changing techniques to catch more fish
Even the old flathead can’t resist a Fat Betty Flat Shad.

Changing techniques to catch more fish

Simon’s early morning squire was caught on a Zerek Flat Shad in Fat Betty colour as the water was cleaning up nicely.
Changing techniques
John extracted this flathead from the mangrove shallows.
Changing techniques
Maxy with an early morning flathead taken on a Fish Art lure.
Changing techniques
As the temperature continues to drop we will see more of these fish in the shallows. This one fell to a Zerek Bulldog Crank.
Changing techniques
Trevally are up in the shallows early in the morning.

The author caught this bar-tailed flathead on a Zerek Ripper Diver.
Changing techniques
Paul’s nice little flathead hooked on a Fish Art lure.

WELL 2020 has been one big rollercoaster but let’s hope things settle and we return to some sort of normality and can all get back to work. I’ve gone from not being able to work at all to finally being allowed to run my charters once more.

We will see how it all goes, we’ve been changing techniques very quickly with this nasty little bug. This at least allows me to get people out on the water and generate some much-needed cash flow for the business while ensuring I put people onto fish. I haven’t had very many clients out but at least when we’ve been on the water the fishing hasn’t been too bad.  

The dropping water temperature has seen flathead push up into the shallows more often. Nice squire have turned up around the southern Moreton Bay islands too. The flathead in the shallows have mostly been quite happy to take soft plastics as well as trolled hard-bodies, but at times they can be a little finicky and I’ve had to try a few techniques to get them to bite. 

For example, I might be trolling my normal Zerek Bulldog Cranks around an area I’m pretty sure has flatties but am having no success. My thoughts would be there might not be quite enough water depth for the aggressive action of the Bulldog Crank. changing techniques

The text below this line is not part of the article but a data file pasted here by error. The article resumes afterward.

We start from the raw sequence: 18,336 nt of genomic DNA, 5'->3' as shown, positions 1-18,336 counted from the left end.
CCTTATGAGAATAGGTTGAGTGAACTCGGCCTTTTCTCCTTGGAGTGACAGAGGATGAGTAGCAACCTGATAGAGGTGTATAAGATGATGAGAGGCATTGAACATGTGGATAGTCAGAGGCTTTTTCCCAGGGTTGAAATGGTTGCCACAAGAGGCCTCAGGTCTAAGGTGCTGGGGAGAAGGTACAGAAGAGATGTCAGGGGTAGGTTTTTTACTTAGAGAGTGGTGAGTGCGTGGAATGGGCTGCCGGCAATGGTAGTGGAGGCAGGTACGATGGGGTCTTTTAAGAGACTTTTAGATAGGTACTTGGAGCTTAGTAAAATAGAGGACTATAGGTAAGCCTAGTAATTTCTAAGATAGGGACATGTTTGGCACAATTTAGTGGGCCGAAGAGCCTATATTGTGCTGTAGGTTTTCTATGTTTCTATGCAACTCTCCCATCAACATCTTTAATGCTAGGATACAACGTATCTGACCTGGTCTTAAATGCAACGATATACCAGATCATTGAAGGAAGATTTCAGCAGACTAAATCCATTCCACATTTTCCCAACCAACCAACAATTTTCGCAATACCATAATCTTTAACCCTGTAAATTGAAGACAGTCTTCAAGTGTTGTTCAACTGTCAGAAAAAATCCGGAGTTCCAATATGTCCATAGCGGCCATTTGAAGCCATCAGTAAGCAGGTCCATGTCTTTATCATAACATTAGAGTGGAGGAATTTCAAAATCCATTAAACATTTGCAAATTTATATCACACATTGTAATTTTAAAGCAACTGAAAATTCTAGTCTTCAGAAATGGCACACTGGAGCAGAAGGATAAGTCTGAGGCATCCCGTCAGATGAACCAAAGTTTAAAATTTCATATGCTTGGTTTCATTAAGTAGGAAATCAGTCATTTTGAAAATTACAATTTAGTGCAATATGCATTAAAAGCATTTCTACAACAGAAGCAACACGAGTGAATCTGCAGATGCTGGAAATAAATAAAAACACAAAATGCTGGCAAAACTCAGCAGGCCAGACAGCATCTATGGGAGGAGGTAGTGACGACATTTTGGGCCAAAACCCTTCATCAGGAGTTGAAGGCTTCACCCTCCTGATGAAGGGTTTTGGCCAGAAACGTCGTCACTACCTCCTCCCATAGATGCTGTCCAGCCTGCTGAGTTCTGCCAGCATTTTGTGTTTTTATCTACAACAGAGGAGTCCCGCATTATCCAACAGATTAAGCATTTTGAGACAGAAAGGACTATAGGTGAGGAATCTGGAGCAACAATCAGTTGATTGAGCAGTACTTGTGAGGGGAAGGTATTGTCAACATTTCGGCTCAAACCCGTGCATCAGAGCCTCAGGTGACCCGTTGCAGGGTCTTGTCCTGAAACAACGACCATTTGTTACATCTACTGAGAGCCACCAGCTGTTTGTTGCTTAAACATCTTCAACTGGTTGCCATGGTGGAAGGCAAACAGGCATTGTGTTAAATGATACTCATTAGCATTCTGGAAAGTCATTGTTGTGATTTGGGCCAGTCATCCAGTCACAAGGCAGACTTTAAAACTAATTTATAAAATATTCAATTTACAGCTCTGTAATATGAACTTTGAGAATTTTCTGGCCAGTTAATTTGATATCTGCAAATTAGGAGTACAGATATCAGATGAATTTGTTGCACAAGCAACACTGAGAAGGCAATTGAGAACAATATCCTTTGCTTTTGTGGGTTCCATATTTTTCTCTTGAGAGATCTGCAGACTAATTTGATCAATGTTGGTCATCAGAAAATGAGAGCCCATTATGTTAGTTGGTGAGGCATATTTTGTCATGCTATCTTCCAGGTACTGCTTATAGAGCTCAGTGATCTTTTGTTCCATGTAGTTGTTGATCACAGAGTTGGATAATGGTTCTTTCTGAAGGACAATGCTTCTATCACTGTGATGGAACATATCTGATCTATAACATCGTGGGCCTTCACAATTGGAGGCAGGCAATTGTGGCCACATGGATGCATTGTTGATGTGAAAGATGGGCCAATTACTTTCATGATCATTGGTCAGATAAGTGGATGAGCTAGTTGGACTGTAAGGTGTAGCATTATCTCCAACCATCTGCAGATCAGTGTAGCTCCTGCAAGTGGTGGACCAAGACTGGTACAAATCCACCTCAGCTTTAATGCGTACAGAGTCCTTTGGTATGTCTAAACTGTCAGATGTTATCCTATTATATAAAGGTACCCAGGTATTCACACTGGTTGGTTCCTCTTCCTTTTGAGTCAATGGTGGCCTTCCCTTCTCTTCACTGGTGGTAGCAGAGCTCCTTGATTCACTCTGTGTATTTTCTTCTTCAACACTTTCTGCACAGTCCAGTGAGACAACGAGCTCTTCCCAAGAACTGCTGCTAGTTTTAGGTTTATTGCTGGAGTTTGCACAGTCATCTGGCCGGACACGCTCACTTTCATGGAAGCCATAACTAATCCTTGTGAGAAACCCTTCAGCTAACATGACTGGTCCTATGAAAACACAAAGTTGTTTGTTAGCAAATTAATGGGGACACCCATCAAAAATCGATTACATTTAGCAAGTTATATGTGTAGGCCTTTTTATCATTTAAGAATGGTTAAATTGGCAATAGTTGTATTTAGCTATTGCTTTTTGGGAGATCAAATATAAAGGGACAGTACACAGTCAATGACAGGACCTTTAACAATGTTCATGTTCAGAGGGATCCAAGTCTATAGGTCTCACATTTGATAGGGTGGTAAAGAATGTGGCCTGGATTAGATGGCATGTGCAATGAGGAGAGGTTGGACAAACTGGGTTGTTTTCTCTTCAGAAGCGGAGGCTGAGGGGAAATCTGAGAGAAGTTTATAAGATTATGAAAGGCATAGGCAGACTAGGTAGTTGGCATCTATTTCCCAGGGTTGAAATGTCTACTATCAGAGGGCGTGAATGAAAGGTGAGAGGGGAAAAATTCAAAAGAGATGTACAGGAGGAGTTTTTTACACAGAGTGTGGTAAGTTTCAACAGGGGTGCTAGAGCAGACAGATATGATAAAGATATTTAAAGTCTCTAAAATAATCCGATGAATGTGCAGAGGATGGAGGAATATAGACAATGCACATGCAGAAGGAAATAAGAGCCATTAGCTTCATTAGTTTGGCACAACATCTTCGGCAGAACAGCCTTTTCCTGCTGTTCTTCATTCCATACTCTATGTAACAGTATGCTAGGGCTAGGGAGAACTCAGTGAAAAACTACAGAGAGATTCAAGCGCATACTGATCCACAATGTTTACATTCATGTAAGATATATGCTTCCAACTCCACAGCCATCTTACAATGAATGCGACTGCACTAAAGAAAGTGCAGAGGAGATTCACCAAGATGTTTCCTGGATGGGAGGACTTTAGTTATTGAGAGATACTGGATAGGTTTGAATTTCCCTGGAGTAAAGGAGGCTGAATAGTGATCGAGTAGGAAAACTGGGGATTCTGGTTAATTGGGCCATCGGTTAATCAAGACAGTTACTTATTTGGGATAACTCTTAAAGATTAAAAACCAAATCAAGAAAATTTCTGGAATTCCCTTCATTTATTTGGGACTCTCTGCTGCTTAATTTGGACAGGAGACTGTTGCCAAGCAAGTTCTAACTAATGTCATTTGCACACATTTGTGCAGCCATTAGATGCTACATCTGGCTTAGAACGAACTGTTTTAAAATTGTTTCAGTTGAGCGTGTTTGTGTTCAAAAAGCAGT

So to get a reaction out of the fish I need something with a completely different action. This is when I switch to the Zerek Tango Shad, which is a thinner-profile lure with a tighter action. In certain areas I’ve trolled backwards and forwards in an area three or four times with the Bulldog Crank with no luck, then deployed a Tango Shad and hooked up twice in 50m. 

This can go the other way too. I could be having no luck with the Bulldog so tie on something like a 2m or 3m-diving Wilson Fish Art lure and troll it in 600mm of water. It will absolutely belt the bottom with a very aggressive action and sometimes this is what’s needed to get a reaction out of the fish. The same principle applies with soft plastics.

Sometimes you can be casting into an area and using a subtle finesse approach with a light jig head and paddle tail or curly grub but you may not get a reaction. If you feel fish are there, I would go up to something like a Zerek Live Flash Minnow Wriggly or Flat Shad and a 1/4oz or 3/8oz jig head and start belting the bottom to see if I can get a reaction out of them.

Don’t assume if you haven’t caught any fish on your first few trolls or casts that no fish are present. Maybe that spot is barren but then again we all know what assume stands for and you could be driving away from good fish. They may just not be attuned to the offering you are showing them. I have seen their preferences change from day to day, so if you’re heading out once or twice a month it’s a lot harder to pick what mood they’ll be in.

If you’ve got a couple of fishos in the boat, try two different techniques at once. Then if one starts working, the other person can change. The squire/snapper around the bay islands have been playing the same sort of game over the past month. 

We have been catching them, not in great numbers, but getting a few every time we go out. They too have been taking a variety of techniques. These techniques can change due to the colour of water we are fishing or the size or what part of the tide we are fishing. 

Some days after the wind has been up it’s dirty, so I use darker plastics and hard-bodies. Three days later when the water has cleaned up I’ll use brighter colours. On the smaller tides I’ve been returning to bait to chase squire. The point of this article is don’t get locked into one way of targeting fish – try a few different techniques.

Make sure you’re changing techniques for a valid reason, however, don’t just chop and change for the sake of it. For example, when the tide slows I change to bait for targeting snapper, then then when it speeds up I go to lures.

And if the water is dirty I use darker colours but if it’s cleaner I use lighter colours. I might go into more detail next month… As we all know with our jobs and lives, we are time poor, so if you can learn more to optimise your time on the water, then why not? Remember: knowledge is the key.

If you’re interested in any off or on-water tuition classes or you just want to do a charter, don’t be afraid to give me a call on 0432 386 307 or send me an email at seanconlons fishing@hotmail.com 

You can also check out the Sean Conlon’s Fishing Charters and Tuition Facebook page.

Until next time… 

About Sean Conlon

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